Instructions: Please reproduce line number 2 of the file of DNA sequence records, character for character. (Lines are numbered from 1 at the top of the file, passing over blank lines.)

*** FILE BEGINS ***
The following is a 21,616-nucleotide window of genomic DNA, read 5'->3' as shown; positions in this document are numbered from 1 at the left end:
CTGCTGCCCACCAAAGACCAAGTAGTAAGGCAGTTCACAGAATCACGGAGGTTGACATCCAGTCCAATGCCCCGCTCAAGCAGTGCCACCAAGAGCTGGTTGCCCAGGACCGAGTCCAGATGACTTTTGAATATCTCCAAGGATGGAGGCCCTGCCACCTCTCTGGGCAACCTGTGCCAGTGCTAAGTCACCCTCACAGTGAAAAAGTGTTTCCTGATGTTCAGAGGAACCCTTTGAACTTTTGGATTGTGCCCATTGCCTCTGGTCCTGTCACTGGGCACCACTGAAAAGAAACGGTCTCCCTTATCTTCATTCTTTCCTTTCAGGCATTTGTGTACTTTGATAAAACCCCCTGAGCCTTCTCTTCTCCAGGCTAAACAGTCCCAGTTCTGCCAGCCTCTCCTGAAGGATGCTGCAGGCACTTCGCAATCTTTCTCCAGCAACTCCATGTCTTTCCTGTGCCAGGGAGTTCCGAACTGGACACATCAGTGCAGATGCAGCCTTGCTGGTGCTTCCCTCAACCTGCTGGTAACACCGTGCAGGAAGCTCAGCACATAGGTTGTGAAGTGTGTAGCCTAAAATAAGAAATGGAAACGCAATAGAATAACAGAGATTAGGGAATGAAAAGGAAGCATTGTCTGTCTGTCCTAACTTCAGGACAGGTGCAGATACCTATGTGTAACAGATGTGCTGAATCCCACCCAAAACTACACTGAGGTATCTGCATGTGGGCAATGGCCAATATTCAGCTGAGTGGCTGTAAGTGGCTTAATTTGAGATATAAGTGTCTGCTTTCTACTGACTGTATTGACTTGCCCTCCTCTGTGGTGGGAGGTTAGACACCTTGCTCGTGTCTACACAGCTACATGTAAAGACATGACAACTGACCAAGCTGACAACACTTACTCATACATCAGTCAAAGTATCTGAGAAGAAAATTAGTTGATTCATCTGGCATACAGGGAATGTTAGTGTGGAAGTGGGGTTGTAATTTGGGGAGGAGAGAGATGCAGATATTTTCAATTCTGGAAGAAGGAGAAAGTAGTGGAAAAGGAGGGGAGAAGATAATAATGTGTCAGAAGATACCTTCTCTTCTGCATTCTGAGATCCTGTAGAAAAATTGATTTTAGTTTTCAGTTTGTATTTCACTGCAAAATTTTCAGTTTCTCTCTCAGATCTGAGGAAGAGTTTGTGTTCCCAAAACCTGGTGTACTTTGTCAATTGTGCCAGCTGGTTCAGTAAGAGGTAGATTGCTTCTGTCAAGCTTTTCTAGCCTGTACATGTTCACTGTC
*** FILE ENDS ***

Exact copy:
CTGCTGCCCACCAAAGACCAAGTAGTAAGGCAGTTCACAGAATCACGGAGGTTGACATCCAGTCCAATGCCCCGCTCAAGCAGTGCCACCAAGAGCTGGTTGCCCAGGACCGAGTCCAGATGACTTTTGAATATCTCCAAGGATGGAGGCCCTGCCACCTCTCTGGGCAACCTGTGCCAGTGCTAAGTCACCCTCACAGTGAAAAAGTGTTTCCTGATGTTCAGAGGAACCCTTTGAACTTTTGGATTGTGCCCATTGCCTCTGGTCCTGTCACTGGGCACCACTGAAAAGAAACGGTCTCCCTTATCTTCATTCTTTCCTTTCAGGCATTTGTGTACTTTGATAAAACCCCCTGAGCCTTCTCTTCTCCAGGCTAAACAGTCCCAGTTCTGCCAGCCTCTCCTGAAGGATGCTGCAGGCACTTCGCAATCTTTCTCCAGCAACTCCATGTCTTTCCTGTGCCAGGGAGTTCCGAACTGGACACATCAGTGCAGATGCAGCCTTGCTGGTGCTTCCCTCAACCTGCTGGTAACACCGTGCAGGAAGCTCAGCACATAGGTTGTGAAGTGTGTAGCCTAAAATAAGAAATGGAAACGCAATAGAATAACAGAGATTAGGGAATGAAAAGGAAGCATTGTCTGTCTGTCCTAACTTCAGGACAGGTGCAGATACCTATGTGTAACAGATGTGCTGAATCCCACCCAAAACTACACTGAGGTATCTGCATGTGGGCAATGGCCAATATTCAGCTGAGTGGCTGTAAGTGGCTTAATTTGAGATATAAGTGTCTGCTTTCTACTGACTGTATTGACTTGCCCTCCTCTGTGGTGGGAGGTTAGACACCTTGCTCGTGTCTACACAGCTACATGTAAAGACATGACAACTGACCAAGCTGACAACACTTACTCATACATCAGTCAAAGTATCTGAGAAGAAAATTAGTTGATTCATCTGGCATACAGGGAATGTTAGTGTGGAAGTGGGGTTGTAATTTGGGGAGGAGAGAGATGCAGATATTTTCAATTCTGGAAGAAGGAGAAAGTAGTGGAAAAGGAGGGGAGAAGATAATAATGTGTCAGAAGATACCTTCTCTTCTGCATTCTGAGATCCTGTAGAAAAATTGATTTTAGTTTTCAGTTTGTATTTCACTGCAAAATTTTCAGTTTCTCTCTCAGATCTGAGGAAGAGTTTGTGTTCCCAAAACCTGGTGTACTTTGTCAATTGTGCCAGCTGGTTCAGTAAGAGGTAGATTGCTTCTGTCAAGCTTTTCTAGCCTGTACATGTTCACTGTC